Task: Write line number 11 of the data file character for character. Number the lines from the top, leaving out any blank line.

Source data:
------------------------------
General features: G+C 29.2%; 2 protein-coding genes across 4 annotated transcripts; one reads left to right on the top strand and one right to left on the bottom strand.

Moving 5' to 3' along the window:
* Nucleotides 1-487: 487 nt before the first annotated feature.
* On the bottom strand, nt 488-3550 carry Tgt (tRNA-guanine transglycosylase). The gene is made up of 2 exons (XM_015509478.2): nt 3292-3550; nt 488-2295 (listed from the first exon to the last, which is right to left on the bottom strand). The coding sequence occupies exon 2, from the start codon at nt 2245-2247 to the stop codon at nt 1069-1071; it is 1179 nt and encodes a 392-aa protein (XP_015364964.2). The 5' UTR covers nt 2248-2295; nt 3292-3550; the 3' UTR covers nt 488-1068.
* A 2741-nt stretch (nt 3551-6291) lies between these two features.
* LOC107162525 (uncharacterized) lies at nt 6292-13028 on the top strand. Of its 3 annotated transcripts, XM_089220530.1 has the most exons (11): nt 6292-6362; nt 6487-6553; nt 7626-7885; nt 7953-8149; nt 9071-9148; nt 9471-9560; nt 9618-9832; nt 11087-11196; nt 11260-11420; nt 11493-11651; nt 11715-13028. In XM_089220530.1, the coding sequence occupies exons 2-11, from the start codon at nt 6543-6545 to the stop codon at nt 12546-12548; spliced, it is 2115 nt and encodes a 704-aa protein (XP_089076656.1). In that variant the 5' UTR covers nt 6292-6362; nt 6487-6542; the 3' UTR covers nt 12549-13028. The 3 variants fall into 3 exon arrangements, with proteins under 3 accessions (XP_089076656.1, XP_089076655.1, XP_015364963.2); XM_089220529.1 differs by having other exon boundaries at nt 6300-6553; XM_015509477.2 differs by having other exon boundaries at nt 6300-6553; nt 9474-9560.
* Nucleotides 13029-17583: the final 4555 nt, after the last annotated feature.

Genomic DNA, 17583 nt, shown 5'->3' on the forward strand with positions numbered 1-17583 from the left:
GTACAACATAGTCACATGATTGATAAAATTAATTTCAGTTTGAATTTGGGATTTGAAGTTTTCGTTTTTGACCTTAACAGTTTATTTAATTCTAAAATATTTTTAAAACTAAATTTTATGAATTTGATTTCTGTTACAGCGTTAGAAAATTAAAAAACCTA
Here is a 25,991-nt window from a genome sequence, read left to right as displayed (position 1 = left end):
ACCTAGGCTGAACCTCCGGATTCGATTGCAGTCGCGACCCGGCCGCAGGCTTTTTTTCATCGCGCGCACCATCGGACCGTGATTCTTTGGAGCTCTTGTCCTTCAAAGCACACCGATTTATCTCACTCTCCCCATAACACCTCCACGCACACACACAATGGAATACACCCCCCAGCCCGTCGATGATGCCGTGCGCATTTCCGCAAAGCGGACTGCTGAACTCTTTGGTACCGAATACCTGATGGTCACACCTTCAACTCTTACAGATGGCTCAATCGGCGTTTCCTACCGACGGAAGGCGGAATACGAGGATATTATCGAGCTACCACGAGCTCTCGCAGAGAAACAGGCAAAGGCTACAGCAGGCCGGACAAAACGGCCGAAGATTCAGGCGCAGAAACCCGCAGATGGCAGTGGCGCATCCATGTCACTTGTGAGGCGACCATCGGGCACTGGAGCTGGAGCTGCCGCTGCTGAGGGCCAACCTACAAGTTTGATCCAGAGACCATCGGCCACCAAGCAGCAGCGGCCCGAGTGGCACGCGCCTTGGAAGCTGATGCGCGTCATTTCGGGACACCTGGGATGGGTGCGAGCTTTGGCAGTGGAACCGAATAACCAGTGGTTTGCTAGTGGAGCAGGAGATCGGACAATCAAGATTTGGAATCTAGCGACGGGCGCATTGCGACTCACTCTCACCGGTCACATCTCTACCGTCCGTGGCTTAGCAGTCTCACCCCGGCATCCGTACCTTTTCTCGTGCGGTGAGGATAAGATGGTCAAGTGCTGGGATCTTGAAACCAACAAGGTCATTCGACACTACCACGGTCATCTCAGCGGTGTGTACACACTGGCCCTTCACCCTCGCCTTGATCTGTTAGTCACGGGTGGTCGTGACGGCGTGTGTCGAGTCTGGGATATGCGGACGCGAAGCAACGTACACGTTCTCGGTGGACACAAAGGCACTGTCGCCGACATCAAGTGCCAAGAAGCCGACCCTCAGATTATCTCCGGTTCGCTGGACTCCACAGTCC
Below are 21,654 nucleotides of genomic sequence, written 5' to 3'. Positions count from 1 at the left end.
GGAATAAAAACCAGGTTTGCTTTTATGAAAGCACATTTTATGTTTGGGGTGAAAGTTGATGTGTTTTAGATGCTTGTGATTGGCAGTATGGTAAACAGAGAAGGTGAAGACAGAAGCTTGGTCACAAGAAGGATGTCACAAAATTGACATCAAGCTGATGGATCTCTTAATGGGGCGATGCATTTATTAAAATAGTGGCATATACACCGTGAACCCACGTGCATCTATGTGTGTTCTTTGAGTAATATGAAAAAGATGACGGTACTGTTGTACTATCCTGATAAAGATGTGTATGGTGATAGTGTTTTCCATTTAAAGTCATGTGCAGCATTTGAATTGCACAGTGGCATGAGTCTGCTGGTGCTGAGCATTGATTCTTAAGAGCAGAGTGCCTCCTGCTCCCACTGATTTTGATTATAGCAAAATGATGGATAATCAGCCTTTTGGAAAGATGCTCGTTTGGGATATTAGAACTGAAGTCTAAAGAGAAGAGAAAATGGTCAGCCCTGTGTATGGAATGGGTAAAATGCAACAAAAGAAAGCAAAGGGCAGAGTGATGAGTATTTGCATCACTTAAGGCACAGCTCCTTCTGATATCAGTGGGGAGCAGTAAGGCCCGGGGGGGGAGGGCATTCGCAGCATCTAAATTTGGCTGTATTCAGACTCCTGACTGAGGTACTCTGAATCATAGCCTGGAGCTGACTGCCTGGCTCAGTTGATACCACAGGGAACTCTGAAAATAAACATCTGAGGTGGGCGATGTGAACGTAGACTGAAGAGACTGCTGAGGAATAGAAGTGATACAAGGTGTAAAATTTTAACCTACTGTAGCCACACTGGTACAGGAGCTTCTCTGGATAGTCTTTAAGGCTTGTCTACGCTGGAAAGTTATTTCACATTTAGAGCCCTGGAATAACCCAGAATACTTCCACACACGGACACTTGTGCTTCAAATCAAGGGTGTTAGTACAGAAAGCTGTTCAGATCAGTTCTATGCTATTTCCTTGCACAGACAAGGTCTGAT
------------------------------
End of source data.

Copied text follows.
ACCTAGGCTGAACCTCCGGATTCGATTGCAGTCGCGACCCGGCCGCAGGCTTTTTTTCATCGCGCGCACCATCGGACCGTGATTCTTTGGAGCTCTTGTCCTTCAAAGCACACCGATTTATCTCACTCTCCCCATAACACCTCCACGCACACACACAATGGAATACACCCCCCAGCCCGTCGATGATGCCGTGCGCATTTCCGCAAAGCGGACTGCTGAACTCTTTGGTACCGAATACCTGATGGTCACACCTTCAACTCTTACAGATGGCTCAATCGGCGTTTCCTACCGACGGAAGGCGGAATACGAGGATATTATCGAGCTACCACGAGCTCTCGCAGAGAAACAGGCAAAGGCTACAGCAGGCCGGACAAAACGGCCGAAGATTCAGGCGCAGAAACCCGCAGATGGCAGTGGCGCATCCATGTCACTTGTGAGGCGACCATCGGGCACTGGAGCTGGAGCTGCCGCTGCTGAGGGCCAACCTACAAGTTTGATCCAGAGACCATCGGCCACCAAGCAGCAGCGGCCCGAGTGGCACGCGCCTTGGAAGCTGATGCGCGTCATTTCGGGACACCTGGGATGGGTGCGAGCTTTGGCAGTGGAACCGAATAACCAGTGGTTTGCTAGTGGAGCAGGAGATCGGACAATCAAGATTTGGAATCTAGCGACGGGCGCATTGCGACTCACTCTCACCGGTCACATCTCTACCGTCCGTGGCTTAGCAGTCTCACCCCGGCATCCGTACCTTTTCTCGTGCGGTGAGGATAAGATGGTCAAGTGCTGGGATCTTGAAACCAACAAGGTCATTCGACACTACCACGGTCATCTCAGCGGTGTGTACACACTGGCCCTTCACCCTCGCCTTGATCTGTTAGTCACGGGTGGTCGTGACGGCGTGTGTCGAGTCTGGGATATGCGGACGCGAAGCAACGTACACGTTCTCGGTGGACACAAAGGCACTGTCGCCGACATCAAGTGCCAAGAAGCCGACCCTCAGATTATCTCCGGTTCGCTGGACTCCACAGTCC